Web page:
“Children rely on familiarity, routine, and structure,” says Beresin. “Knowing your children and how they react to change, you can actually prevent stress by using preventative measures as opposed to just reacting to their reaction.”

An example might include eating breakfast at the same time every day — even if it happens in the living room.

Keep in mind your children’s developmental levels, strengths, and weaknesses. For school-aged kids, knowing where they can sit down and do homework every evening goes a long way. Teenagers need a private space to relax, no adults or siblings allowed. And toddlers, who don’t understand why their home is in disarray, might need more cuddling and play.

3.  Put the Kids In Charge (of Something Small)

No, you don’t have to hand over the decorating reins to your teenager (unless you were already planning on turning your foyer into a One Direction shrine, in which case, shine on). But allowing them to pick small things, like their bedroom paint color and duvet, or their own stool for the new kitchen island, helps them feel more connected to the renovation.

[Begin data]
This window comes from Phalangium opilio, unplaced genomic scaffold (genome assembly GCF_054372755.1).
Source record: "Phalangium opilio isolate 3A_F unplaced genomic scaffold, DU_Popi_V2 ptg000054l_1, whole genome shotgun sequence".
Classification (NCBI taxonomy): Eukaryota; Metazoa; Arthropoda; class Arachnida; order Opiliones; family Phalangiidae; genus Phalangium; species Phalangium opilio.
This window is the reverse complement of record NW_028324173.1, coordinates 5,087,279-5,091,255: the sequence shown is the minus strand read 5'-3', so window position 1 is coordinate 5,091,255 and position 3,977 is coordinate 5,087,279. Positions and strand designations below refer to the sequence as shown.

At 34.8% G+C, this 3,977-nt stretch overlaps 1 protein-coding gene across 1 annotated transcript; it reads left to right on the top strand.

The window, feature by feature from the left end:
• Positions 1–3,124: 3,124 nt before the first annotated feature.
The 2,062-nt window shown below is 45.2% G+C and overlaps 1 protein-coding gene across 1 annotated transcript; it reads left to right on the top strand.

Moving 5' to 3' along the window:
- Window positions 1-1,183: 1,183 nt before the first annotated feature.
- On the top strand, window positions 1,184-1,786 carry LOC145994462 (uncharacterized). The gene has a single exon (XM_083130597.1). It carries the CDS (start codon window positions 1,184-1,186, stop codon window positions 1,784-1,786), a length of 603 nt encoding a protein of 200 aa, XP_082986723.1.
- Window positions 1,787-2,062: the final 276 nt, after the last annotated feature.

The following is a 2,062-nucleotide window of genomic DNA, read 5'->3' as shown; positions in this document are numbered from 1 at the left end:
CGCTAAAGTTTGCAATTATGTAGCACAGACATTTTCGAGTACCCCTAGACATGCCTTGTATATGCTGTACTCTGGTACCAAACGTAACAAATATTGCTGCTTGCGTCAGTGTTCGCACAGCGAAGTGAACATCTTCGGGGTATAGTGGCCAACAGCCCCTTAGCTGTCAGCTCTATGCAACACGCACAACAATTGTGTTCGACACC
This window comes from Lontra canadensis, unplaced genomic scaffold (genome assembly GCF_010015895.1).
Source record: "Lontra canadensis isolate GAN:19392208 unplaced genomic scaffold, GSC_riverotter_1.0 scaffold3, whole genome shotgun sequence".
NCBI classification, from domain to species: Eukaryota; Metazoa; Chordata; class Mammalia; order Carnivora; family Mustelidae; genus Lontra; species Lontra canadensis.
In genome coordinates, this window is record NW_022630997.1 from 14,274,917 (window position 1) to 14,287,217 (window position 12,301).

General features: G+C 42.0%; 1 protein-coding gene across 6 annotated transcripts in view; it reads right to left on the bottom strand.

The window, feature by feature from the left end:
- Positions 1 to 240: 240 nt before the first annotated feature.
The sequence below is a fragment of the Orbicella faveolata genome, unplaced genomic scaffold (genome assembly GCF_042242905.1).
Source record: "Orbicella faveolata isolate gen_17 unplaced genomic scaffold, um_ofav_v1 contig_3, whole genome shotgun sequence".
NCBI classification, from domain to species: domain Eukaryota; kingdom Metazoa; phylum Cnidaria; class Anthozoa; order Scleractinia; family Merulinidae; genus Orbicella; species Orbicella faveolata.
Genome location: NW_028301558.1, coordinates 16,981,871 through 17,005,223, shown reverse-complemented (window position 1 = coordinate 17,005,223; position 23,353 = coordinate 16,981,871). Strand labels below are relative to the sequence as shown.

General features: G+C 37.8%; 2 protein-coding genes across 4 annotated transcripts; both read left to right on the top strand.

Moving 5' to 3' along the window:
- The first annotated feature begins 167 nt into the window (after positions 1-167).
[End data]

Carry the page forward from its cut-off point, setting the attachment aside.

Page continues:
“If they’re invested, they’ll feel more a part of the whole process,” Beresin says. “The last thing you want is for your kids to feel like hostages.”

4.  Model Good Behavior

“It’s inevitable arguments will occur, so you and your spouse or significant other should learn ways to take the discussion away from the children,” says Bahar.

This might mean taking a few deep breaths and escaping to the garage for a meltdown after the contractor tells you he needs two more weeks, or that there’s a structural problem that’s going to cost extra to fix.

5.  Explain the Unexpected

For young kids, explaining precisely what a renovation entails can be a struggle. After all, six months feels like an eternity to them.

“Young children work out difficulties through play,” says Beresin. He recommends using Lego sets or building blocks to walk through the renovation process with your kids. Try building a house and knock part of it down, making something new or different with the fallen pieces. “It may not seem like a direct correlation, but it is for a first-grader.”